Suppose that only propositions can be true or false. In a much earlier post I expressed a suspicion of conjunctive definitions. But if bivalence is right, then the following definition of falsity seems very plausible:
- x is false iff x is a proposition and x is not true.
I could say that the suspicious conjunctiveness shows that in fact this isn't the right definition of falsity. Instead, I should have a definition friendlier to non-bivalent views, such as that x is false if and only if not-x is true. I am not sure I want to do that, though.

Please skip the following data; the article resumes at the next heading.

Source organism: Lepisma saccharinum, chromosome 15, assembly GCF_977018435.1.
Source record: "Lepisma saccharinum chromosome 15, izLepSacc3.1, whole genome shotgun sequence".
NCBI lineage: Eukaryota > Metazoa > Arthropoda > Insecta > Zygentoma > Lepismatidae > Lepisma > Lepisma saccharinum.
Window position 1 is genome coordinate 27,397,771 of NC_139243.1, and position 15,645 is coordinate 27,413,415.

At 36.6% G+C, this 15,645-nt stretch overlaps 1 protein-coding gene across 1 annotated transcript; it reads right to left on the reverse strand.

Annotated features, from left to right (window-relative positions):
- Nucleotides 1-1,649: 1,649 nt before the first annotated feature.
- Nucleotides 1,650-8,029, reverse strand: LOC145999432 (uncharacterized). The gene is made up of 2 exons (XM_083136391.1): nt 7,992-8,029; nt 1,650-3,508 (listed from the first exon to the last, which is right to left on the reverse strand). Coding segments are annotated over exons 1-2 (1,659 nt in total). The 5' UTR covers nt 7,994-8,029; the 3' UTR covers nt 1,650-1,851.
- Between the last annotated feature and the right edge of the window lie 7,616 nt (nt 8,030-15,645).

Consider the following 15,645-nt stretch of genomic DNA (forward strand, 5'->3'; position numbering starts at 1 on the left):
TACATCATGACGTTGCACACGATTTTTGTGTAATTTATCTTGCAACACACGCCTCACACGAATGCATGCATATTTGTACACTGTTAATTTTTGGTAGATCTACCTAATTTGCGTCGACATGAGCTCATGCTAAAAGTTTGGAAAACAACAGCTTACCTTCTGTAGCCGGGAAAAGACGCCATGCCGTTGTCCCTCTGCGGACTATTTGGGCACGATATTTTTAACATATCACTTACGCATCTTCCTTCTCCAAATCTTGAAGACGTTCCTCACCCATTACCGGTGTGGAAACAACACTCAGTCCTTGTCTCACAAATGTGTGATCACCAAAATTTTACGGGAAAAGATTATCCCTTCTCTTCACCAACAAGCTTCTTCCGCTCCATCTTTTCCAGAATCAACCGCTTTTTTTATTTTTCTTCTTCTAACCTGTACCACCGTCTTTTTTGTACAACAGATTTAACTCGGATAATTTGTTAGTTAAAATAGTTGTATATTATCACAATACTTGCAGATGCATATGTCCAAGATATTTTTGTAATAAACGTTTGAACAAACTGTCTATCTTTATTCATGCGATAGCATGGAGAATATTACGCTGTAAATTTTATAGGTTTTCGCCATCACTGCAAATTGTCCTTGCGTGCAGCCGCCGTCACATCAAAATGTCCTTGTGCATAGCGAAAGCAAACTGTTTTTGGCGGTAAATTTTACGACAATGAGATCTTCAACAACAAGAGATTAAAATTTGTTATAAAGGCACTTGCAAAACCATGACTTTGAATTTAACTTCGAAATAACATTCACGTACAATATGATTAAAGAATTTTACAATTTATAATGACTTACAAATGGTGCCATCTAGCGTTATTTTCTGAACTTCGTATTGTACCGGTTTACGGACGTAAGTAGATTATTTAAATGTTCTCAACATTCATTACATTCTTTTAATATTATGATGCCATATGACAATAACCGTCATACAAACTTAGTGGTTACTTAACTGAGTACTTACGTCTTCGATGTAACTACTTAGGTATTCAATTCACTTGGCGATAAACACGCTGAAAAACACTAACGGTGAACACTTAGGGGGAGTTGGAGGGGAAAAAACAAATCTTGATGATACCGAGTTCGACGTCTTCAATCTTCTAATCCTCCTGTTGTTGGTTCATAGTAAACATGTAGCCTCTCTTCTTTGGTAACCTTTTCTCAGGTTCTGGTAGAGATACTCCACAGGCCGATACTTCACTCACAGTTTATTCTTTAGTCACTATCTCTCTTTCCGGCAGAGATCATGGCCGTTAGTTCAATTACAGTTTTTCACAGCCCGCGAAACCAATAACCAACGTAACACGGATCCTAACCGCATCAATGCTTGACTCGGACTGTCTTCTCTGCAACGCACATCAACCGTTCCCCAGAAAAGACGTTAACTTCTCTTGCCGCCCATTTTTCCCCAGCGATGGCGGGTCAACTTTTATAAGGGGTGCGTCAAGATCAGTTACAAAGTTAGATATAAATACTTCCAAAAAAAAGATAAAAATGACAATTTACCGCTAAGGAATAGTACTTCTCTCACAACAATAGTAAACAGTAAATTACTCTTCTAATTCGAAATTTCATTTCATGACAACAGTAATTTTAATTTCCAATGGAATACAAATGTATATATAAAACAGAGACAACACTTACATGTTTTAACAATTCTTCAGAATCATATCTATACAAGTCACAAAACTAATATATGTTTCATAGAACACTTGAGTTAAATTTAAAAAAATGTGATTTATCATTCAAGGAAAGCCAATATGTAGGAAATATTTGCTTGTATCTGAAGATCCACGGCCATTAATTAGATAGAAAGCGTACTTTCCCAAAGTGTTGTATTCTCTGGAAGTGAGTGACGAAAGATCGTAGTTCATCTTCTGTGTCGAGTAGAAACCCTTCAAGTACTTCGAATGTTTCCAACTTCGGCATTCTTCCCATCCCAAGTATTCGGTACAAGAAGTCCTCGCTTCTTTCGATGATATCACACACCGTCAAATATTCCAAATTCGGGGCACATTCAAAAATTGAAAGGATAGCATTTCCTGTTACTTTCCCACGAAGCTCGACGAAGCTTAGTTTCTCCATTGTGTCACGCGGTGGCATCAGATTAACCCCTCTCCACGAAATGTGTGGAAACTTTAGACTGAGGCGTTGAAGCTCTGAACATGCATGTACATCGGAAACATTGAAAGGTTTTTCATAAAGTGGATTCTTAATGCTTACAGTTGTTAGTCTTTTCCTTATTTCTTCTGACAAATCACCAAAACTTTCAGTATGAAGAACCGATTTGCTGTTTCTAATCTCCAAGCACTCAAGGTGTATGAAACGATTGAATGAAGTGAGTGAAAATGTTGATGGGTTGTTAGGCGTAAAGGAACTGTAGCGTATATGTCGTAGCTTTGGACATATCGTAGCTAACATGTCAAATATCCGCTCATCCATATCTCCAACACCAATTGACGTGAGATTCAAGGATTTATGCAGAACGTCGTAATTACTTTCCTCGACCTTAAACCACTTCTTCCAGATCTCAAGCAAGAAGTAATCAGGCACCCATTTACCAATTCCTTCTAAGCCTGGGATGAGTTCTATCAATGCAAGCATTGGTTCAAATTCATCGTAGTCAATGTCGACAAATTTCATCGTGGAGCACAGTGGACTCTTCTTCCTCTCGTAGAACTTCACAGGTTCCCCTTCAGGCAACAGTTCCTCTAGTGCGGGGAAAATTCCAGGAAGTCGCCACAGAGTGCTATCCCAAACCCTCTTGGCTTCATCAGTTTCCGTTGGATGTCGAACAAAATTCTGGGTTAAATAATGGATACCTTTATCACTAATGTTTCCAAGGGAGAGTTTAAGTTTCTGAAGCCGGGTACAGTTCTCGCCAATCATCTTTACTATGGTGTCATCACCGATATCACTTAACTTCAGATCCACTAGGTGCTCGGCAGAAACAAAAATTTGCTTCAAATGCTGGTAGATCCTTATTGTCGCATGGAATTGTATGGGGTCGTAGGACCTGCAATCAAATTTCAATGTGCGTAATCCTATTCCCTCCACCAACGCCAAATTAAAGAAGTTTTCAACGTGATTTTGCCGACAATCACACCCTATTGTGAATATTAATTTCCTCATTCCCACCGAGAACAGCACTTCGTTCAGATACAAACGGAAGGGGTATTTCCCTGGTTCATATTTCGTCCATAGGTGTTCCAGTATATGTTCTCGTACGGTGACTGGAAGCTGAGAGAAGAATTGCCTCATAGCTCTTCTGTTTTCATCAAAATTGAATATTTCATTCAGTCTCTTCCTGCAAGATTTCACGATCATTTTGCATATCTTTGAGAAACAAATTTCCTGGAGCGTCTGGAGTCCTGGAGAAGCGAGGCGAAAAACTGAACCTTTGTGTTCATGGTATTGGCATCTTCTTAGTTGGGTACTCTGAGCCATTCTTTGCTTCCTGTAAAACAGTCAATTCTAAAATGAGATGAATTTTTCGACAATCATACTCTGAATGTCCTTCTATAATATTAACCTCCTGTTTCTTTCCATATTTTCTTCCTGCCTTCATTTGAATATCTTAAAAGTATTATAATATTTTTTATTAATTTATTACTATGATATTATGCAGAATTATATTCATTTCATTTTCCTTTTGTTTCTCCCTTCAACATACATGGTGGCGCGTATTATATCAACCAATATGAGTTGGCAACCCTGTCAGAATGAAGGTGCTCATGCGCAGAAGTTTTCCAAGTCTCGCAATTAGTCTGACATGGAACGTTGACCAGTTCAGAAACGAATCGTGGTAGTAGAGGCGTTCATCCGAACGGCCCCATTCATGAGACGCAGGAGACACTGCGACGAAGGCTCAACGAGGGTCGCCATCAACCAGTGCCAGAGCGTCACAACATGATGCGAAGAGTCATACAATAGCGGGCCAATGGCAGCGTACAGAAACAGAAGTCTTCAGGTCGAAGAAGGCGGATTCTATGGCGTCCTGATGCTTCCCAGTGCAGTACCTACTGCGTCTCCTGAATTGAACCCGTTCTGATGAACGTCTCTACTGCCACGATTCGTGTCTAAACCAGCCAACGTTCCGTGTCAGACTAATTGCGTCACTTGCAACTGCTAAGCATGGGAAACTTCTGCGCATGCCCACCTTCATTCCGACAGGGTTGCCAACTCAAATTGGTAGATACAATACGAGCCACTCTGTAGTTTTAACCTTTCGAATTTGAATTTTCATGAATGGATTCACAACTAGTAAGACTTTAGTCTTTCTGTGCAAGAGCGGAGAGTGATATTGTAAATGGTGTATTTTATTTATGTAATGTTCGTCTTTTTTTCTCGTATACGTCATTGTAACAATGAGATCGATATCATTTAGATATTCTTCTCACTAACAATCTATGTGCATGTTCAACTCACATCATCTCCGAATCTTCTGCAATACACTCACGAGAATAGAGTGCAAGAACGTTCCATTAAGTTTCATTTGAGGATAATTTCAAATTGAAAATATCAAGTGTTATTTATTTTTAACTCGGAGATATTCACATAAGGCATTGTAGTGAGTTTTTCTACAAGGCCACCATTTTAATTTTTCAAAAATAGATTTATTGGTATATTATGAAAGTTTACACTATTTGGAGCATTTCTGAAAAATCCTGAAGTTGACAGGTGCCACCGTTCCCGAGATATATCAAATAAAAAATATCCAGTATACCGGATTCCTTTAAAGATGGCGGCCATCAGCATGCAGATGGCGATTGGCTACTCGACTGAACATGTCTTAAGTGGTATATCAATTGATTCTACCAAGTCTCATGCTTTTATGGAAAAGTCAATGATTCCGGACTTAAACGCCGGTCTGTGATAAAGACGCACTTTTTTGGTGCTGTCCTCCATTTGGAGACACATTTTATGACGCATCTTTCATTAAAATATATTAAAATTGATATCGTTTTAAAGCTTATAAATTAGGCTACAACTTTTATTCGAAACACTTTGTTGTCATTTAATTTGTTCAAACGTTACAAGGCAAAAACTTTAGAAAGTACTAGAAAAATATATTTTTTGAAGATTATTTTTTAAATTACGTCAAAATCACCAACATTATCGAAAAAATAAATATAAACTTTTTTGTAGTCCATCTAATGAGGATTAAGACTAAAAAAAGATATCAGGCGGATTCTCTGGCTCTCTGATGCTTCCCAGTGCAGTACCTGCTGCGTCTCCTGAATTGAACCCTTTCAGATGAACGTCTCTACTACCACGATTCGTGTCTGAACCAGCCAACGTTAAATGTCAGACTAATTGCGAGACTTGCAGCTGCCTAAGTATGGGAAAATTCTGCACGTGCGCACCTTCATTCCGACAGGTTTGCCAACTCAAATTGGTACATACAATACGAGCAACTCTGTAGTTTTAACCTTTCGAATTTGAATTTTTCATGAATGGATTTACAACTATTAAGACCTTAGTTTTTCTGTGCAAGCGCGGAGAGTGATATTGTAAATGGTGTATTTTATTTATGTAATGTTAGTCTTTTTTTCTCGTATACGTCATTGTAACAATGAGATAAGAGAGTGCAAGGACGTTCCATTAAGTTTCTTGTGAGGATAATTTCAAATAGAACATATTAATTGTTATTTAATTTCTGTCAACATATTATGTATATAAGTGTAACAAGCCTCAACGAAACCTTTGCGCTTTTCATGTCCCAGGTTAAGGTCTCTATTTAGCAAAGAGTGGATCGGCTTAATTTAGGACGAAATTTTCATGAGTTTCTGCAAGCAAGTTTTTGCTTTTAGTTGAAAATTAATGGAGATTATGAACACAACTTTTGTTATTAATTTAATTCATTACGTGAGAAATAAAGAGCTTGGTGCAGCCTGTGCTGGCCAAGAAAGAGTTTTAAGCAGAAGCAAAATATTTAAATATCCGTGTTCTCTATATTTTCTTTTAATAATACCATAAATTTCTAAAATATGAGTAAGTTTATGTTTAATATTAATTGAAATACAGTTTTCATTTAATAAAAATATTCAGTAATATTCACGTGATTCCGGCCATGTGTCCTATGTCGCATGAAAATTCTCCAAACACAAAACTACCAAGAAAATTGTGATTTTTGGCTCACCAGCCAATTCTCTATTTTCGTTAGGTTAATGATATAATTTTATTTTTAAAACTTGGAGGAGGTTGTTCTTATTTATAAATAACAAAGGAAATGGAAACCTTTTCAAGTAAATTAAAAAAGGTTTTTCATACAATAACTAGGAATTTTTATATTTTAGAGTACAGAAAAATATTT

Another move would be to dig in my heels and say that there are two properties. There is falsity and falsity*. x is false* iff x is not true. x is false iff x is a proposition and x is false*. Chairs are false*, but only a proposition can be false. The more basic and natural property is falsity*. But English, for whatever pragmatic reason, has a single word for "false" and lacks a single word for "false*". Thus the English "false" denotes a less basic property, but this has some pragmatic explanation. However, in philosophizing, we should work as much as possible with the more basic concept, that of falsity*. Extending truth to sentences and beliefs, we then get to say that "All mimsy were the borogoves" is false*, just as my computer and "The sky is now pink" are false*.